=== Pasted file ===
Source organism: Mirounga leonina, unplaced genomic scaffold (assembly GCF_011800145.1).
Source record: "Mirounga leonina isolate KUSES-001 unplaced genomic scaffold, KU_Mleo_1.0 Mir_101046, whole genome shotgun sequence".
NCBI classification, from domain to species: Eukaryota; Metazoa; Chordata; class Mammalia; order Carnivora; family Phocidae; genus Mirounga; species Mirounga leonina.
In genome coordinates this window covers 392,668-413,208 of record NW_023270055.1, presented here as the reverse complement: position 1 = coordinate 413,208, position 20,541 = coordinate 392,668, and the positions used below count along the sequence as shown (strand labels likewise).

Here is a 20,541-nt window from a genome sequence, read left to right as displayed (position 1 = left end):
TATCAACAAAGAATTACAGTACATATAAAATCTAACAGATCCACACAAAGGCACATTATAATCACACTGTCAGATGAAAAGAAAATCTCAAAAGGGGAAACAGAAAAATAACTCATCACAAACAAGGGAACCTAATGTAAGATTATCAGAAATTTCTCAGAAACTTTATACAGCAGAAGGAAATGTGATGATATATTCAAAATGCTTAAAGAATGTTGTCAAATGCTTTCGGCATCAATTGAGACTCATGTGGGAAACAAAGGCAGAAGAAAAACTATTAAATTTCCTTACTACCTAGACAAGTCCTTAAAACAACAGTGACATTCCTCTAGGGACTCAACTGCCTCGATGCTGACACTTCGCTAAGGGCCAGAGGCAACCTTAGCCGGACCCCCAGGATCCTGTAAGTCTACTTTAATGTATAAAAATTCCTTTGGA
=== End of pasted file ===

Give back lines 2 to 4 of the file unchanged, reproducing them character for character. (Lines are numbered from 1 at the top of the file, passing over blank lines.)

Source record: "Mirounga leonina isolate KUSES-001 unplaced genomic scaffold, KU_Mleo_1.0 Mir_101046, whole genome shotgun sequence".
NCBI classification, from domain to species: Eukaryota; Metazoa; Chordata; class Mammalia; order Carnivora; family Phocidae; genus Mirounga; species Mirounga leonina.
In genome coordinates this window covers 392,668-413,208 of record NW_023270055.1, presented here as the reverse complement: position 1 = coordinate 413,208, position 20,541 = coordinate 392,668, and the positions used below count along the sequence as shown (strand labels likewise).